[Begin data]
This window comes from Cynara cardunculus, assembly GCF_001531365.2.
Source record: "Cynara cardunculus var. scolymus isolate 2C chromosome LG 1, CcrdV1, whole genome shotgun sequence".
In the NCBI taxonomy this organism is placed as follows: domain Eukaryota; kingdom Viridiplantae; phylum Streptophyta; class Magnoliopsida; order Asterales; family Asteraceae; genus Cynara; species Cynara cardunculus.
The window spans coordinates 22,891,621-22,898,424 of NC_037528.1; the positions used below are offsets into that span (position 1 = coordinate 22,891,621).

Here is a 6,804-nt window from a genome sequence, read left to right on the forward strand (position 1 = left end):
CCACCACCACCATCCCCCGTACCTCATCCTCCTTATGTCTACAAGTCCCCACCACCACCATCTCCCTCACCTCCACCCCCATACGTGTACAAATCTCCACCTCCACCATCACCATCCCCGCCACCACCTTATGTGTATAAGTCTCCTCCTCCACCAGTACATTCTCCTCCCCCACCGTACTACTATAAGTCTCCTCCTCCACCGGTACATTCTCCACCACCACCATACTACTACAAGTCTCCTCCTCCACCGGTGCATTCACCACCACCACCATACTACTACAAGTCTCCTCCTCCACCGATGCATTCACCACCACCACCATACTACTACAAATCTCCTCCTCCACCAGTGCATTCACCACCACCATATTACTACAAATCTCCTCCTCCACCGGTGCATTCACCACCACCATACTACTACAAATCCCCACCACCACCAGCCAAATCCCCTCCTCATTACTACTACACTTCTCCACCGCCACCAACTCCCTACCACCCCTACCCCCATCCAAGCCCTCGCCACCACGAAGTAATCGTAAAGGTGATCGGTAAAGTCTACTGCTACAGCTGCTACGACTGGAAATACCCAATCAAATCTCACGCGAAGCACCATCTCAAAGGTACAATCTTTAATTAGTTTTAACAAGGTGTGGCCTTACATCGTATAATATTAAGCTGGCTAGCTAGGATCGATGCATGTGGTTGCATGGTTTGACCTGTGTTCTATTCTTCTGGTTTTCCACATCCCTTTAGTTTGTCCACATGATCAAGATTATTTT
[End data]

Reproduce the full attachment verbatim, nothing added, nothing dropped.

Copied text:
This window comes from Cynara cardunculus, assembly GCF_001531365.2.
Source record: "Cynara cardunculus var. scolymus isolate 2C chromosome LG 1, CcrdV1, whole genome shotgun sequence".
In the NCBI taxonomy this organism is placed as follows: domain Eukaryota; kingdom Viridiplantae; phylum Streptophyta; class Magnoliopsida; order Asterales; family Asteraceae; genus Cynara; species Cynara cardunculus.
The window spans coordinates 22,891,621-22,898,424 of NC_037528.1; the positions used below are offsets into that span (position 1 = coordinate 22,891,621).

Here is a 6,804-nt window from a genome sequence, read left to right on the forward strand (position 1 = left end):
CCACCACCACCATCCCCCGTACCTCATCCTCCTTATGTCTACAAGTCCCCACCACCACCATCTCCCTCACCTCCACCCCCATACGTGTACAAATCTCCACCTCCACCATCACCATCCCCGCCACCACCTTATGTGTATAAGTCTCCTCCTCCACCAGTACATTCTCCTCCCCCACCGTACTACTATAAGTCTCCTCCTCCACCGGTACATTCTCCACCACCACCATACTACTACAAGTCTCCTCCTCCACCGGTGCATTCACCACCACCACCATACTACTACAAGTCTCCTCCTCCACCGATGCATTCACCACCACCACCATACTACTACAAATCTCCTCCTCCACCAGTGCATTCACCACCACCATATTACTACAAATCTCCTCCTCCACCGGTGCATTCACCACCACCATACTACTACAAATCCCCACCACCACCAGCCAAATCCCCTCCTCATTACTACTACACTTCTCCACCGCCACCAACTCCCTACCACCCCTACCCCCATCCAAGCCCTCGCCACCACGAAGTAATCGTAAAGGTGATCGGTAAAGTCTACTGCTACAGCTGCTACGACTGGAAATACCCAATCAAATCTCACGCGAAGCACCATCTCAAAGGTACAATCTTTAATTAGTTTTAACAAGGTGTGGCCTTACATCGTATAATATTAAGCTGGCTAGCTAGGATCGATGCATGTGGTTGCATGGTTTGACCTGTGTTCTATTCTTCTGGTTTTCCACATCCCTTTAGTTTGTCCACATGATCAAGATTATTTT